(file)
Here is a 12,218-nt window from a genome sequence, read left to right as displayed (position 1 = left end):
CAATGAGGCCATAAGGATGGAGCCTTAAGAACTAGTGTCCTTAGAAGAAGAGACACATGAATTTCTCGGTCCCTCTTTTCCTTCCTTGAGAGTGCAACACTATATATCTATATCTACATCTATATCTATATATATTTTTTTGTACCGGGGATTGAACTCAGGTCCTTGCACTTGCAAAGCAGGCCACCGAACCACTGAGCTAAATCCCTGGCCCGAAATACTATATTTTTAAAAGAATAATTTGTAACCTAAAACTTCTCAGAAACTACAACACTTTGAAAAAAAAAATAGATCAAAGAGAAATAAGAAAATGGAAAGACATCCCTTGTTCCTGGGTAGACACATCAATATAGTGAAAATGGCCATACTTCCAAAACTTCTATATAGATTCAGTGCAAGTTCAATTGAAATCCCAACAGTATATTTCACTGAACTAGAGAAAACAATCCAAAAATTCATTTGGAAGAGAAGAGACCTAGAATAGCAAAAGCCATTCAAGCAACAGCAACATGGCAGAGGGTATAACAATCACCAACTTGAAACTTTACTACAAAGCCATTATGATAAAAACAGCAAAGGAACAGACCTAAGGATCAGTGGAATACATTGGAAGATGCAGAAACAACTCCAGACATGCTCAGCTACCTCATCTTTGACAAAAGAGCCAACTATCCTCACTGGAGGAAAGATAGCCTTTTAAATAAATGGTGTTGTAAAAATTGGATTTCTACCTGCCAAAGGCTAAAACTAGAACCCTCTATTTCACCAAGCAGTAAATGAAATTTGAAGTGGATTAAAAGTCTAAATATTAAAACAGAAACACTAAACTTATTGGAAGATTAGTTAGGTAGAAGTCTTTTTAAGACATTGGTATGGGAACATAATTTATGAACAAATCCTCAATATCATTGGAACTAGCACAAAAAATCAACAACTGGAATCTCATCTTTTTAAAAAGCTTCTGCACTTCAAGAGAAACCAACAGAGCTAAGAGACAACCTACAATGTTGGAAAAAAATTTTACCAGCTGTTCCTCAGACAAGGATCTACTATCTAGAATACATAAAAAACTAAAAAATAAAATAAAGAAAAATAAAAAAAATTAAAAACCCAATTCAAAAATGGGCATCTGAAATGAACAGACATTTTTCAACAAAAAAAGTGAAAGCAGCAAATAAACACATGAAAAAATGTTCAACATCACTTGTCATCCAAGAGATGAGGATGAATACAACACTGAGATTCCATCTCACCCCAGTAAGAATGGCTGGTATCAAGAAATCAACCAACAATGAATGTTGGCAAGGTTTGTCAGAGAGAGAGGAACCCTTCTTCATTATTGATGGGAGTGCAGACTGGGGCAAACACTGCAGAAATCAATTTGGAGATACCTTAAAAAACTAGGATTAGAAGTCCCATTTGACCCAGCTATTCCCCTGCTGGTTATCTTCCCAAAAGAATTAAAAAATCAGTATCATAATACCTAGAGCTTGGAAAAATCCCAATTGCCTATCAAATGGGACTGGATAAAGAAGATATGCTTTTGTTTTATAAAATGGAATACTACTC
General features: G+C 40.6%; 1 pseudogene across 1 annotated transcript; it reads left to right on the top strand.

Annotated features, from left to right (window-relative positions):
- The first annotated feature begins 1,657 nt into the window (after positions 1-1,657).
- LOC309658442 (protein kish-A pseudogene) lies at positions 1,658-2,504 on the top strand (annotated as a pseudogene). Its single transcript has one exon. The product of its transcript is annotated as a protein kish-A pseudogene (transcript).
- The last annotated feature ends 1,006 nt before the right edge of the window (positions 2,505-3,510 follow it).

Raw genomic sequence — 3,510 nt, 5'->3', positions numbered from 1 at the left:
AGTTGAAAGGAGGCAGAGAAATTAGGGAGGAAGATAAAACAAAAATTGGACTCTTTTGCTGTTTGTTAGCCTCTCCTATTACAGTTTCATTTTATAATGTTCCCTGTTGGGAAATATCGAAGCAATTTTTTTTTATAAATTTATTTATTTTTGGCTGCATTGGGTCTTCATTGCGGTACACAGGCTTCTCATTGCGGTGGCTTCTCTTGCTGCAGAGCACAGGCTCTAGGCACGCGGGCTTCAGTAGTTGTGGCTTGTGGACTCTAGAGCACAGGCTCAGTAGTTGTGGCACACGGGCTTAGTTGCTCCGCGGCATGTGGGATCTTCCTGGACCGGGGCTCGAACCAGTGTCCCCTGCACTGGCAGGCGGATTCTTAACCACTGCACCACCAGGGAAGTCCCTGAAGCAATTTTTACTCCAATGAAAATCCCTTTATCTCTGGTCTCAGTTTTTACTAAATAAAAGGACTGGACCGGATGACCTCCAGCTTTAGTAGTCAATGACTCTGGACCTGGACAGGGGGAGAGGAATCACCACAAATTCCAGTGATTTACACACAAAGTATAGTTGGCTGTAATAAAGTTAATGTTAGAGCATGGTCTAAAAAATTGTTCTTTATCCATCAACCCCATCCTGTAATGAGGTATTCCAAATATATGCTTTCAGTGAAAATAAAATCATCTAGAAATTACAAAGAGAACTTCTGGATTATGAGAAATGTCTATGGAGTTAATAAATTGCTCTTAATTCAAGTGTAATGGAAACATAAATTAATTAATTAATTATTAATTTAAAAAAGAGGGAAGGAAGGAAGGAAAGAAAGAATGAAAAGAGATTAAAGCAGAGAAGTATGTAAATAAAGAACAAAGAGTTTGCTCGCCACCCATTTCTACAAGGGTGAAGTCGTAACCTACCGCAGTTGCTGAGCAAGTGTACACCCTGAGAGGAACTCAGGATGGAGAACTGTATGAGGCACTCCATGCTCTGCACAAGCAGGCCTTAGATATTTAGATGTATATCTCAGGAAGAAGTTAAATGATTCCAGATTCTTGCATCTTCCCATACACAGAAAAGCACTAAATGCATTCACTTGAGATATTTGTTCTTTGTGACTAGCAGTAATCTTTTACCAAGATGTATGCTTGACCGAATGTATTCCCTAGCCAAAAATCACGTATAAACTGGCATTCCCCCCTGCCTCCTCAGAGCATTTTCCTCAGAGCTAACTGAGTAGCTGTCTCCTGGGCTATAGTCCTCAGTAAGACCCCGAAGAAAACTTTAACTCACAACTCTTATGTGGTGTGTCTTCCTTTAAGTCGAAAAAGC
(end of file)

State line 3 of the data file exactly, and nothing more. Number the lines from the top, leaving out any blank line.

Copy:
General features: G+C 40.6%; 1 pseudogene across 1 annotated transcript; it reads left to right on the top strand.